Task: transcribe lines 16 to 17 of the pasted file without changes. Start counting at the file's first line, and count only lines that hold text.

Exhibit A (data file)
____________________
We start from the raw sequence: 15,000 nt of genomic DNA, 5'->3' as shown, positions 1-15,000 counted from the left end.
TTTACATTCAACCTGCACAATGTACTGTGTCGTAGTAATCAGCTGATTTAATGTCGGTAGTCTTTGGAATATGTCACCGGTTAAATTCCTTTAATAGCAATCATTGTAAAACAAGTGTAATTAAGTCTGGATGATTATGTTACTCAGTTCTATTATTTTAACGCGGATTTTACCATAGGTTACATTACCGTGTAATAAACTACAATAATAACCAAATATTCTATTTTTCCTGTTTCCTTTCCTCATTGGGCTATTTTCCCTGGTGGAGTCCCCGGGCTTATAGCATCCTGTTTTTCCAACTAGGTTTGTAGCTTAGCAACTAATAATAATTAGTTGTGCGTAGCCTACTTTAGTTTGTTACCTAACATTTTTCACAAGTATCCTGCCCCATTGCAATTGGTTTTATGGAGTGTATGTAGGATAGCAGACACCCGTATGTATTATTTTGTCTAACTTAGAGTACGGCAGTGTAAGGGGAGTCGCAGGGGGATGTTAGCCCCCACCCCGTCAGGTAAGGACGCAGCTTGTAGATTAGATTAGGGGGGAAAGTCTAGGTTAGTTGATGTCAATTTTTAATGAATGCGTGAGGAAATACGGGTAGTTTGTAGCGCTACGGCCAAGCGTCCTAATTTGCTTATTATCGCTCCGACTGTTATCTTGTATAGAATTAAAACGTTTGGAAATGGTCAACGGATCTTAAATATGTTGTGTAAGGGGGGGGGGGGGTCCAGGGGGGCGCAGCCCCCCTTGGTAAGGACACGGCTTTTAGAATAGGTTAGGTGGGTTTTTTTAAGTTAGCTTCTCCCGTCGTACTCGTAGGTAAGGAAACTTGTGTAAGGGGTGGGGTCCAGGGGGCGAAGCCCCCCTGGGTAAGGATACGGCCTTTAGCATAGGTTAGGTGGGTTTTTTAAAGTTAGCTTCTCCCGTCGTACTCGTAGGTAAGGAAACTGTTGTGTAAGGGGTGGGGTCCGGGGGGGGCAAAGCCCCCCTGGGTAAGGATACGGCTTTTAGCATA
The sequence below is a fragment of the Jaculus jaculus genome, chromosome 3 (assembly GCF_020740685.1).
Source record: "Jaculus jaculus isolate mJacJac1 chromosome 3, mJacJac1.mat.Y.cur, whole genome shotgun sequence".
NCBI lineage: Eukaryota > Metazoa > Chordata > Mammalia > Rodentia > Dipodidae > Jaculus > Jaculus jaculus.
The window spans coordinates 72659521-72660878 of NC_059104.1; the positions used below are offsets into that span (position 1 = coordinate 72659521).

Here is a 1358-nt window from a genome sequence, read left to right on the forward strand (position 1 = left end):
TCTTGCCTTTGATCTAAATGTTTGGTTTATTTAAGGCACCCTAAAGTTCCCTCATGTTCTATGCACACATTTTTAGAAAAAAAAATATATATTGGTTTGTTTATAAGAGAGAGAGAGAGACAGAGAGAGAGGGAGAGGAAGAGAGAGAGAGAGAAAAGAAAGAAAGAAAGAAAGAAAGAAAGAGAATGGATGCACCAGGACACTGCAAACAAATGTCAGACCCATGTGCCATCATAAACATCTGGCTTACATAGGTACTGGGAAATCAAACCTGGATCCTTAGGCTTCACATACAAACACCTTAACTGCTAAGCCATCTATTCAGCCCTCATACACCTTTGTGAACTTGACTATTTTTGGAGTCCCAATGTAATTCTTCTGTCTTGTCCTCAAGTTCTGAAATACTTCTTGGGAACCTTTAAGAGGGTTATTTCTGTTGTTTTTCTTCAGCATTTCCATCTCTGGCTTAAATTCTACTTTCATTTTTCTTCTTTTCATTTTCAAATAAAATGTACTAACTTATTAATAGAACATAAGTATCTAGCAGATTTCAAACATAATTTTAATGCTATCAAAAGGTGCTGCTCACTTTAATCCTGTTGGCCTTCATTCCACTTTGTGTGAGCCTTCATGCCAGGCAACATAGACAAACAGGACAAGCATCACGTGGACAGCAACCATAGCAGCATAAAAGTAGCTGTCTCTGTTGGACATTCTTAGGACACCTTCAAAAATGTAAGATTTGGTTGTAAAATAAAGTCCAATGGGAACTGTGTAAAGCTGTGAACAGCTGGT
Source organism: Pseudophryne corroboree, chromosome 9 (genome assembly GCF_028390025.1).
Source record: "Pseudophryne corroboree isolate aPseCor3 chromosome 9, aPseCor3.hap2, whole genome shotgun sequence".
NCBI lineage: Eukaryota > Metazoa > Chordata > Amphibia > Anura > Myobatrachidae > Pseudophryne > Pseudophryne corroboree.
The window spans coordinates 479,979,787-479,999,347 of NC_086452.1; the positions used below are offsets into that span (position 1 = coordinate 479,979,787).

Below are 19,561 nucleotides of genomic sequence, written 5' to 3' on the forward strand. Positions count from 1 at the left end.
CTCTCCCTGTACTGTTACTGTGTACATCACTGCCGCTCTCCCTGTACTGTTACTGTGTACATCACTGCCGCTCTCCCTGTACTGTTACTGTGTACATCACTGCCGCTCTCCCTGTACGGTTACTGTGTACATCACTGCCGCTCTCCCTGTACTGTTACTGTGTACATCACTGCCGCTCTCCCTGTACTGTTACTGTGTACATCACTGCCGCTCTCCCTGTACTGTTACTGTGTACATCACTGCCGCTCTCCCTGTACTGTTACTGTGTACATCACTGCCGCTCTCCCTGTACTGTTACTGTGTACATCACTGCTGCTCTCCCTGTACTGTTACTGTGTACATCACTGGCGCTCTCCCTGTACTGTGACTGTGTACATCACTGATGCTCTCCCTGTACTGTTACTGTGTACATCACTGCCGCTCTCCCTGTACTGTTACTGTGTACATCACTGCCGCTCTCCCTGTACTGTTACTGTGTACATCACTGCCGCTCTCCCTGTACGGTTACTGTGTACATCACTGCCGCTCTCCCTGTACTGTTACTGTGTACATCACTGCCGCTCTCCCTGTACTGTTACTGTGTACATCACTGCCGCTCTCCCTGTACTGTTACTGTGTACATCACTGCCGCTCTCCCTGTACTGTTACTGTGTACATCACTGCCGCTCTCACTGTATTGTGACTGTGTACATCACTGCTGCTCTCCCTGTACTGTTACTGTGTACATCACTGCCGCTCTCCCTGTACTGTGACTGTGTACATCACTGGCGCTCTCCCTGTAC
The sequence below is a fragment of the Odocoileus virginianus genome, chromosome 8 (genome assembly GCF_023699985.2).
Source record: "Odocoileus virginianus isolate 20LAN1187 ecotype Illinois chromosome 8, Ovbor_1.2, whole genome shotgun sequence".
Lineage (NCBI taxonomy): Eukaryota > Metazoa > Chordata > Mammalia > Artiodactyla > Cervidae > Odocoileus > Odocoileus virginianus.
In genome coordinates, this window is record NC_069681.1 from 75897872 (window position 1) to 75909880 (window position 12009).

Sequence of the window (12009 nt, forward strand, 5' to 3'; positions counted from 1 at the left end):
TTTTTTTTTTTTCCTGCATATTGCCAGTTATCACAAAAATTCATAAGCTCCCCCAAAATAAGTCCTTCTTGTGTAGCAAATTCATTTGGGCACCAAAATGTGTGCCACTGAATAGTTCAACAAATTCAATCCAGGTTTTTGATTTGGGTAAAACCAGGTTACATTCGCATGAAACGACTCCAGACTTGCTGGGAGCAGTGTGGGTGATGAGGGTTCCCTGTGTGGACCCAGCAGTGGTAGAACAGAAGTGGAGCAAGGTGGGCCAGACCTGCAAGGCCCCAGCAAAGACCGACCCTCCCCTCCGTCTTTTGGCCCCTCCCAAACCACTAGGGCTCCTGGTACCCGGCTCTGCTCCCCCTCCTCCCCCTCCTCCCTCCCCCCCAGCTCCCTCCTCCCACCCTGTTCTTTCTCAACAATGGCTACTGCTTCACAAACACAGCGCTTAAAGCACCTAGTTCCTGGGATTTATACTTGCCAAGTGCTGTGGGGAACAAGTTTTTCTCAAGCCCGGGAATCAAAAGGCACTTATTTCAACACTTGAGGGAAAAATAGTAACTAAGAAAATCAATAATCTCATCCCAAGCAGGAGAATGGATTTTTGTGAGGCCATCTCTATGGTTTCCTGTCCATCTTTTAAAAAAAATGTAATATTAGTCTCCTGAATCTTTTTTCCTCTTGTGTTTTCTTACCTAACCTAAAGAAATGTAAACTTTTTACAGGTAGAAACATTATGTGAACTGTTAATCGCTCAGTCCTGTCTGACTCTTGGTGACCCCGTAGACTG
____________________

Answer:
Source record: "Odocoileus virginianus isolate 20LAN1187 ecotype Illinois chromosome 8, Ovbor_1.2, whole genome shotgun sequence".
Lineage (NCBI taxonomy): Eukaryota > Metazoa > Chordata > Mammalia > Artiodactyla > Cervidae > Odocoileus > Odocoileus virginianus.